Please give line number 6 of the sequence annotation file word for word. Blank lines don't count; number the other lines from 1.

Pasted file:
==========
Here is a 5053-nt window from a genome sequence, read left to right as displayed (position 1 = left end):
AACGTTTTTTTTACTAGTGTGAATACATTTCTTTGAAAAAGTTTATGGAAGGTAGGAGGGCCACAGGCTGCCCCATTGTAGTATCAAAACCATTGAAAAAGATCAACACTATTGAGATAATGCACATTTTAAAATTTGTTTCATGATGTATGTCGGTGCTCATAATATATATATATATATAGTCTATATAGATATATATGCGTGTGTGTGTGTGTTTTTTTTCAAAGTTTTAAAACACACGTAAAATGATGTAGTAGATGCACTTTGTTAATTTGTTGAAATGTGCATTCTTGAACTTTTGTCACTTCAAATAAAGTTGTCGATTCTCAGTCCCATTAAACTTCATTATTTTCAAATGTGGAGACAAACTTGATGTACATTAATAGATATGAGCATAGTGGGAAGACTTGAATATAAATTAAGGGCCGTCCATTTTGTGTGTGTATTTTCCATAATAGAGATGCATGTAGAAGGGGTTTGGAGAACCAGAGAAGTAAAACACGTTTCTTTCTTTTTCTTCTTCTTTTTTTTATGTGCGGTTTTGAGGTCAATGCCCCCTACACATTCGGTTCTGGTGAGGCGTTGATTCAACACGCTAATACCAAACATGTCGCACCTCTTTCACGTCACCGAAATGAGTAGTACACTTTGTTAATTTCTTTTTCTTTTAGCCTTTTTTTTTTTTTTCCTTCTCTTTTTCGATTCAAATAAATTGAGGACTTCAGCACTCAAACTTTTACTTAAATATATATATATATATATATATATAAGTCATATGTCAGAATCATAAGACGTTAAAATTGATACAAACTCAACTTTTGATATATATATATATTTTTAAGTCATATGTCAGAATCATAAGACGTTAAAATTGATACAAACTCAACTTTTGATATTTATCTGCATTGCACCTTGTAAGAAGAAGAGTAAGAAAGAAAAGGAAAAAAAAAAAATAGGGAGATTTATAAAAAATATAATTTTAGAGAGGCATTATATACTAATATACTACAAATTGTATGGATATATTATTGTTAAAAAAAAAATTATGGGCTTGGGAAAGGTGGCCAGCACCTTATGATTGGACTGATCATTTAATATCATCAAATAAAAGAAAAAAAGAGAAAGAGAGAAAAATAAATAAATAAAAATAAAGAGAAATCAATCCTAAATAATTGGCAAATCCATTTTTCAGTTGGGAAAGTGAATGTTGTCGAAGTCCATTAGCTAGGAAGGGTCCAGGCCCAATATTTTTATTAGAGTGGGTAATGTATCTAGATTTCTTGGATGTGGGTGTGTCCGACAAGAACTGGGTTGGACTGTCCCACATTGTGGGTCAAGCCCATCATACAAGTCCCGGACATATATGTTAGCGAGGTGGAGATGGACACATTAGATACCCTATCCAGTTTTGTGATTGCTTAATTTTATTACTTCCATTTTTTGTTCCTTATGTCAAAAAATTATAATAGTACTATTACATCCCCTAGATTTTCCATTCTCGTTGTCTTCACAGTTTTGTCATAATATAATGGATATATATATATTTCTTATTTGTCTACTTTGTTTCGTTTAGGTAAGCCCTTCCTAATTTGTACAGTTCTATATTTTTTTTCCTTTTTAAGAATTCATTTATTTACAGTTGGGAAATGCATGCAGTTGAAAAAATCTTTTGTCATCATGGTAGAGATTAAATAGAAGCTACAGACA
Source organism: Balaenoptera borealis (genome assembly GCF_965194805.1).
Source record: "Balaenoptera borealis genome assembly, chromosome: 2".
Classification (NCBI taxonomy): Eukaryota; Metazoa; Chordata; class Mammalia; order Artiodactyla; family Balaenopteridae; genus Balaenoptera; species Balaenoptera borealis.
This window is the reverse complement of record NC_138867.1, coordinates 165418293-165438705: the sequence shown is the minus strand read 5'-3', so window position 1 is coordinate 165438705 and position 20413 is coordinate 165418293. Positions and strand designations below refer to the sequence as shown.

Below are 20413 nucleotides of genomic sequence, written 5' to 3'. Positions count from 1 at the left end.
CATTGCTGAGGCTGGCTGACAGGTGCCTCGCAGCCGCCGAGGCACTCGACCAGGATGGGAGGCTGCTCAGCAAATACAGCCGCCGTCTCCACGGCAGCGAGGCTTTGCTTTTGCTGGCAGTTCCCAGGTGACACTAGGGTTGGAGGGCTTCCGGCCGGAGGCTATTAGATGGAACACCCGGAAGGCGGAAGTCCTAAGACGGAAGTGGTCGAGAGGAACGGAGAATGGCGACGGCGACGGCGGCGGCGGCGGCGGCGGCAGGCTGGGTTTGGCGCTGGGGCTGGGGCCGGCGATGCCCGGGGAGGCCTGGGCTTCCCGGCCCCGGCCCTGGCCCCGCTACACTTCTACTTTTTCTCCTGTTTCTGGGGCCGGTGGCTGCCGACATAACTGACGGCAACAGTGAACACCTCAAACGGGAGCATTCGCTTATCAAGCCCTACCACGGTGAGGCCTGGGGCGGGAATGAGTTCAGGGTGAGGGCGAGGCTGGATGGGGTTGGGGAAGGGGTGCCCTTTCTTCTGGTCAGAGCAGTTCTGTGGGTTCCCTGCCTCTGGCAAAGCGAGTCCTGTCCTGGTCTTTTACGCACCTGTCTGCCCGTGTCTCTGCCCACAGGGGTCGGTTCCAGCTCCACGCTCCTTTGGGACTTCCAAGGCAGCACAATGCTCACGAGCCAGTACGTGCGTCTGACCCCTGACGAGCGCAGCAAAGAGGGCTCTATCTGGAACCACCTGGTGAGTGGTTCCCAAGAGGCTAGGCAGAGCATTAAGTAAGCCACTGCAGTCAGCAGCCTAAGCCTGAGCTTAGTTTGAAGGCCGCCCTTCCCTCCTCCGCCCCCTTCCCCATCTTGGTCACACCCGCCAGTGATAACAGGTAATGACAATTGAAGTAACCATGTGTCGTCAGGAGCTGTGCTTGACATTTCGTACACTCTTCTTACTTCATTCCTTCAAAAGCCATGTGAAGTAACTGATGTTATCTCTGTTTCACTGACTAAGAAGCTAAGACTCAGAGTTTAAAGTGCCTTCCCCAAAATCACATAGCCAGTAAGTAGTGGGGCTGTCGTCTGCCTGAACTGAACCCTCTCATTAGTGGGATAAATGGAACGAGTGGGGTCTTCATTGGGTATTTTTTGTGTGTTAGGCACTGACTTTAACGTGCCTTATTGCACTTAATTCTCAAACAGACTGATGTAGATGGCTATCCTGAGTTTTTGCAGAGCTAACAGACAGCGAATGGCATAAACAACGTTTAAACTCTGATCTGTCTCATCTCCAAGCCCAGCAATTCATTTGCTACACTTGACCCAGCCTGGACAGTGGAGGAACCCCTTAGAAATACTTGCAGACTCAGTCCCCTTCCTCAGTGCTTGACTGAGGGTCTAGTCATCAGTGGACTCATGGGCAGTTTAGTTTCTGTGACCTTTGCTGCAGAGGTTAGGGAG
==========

This window is the reverse complement of record NC_138867.1, coordinates 165418293-165438705: the sequence shown is the minus strand read 5'-3', so window position 1 is coordinate 165438705 and position 20413 is coordinate 165418293. Positions and strand designations below refer to the sequence as shown.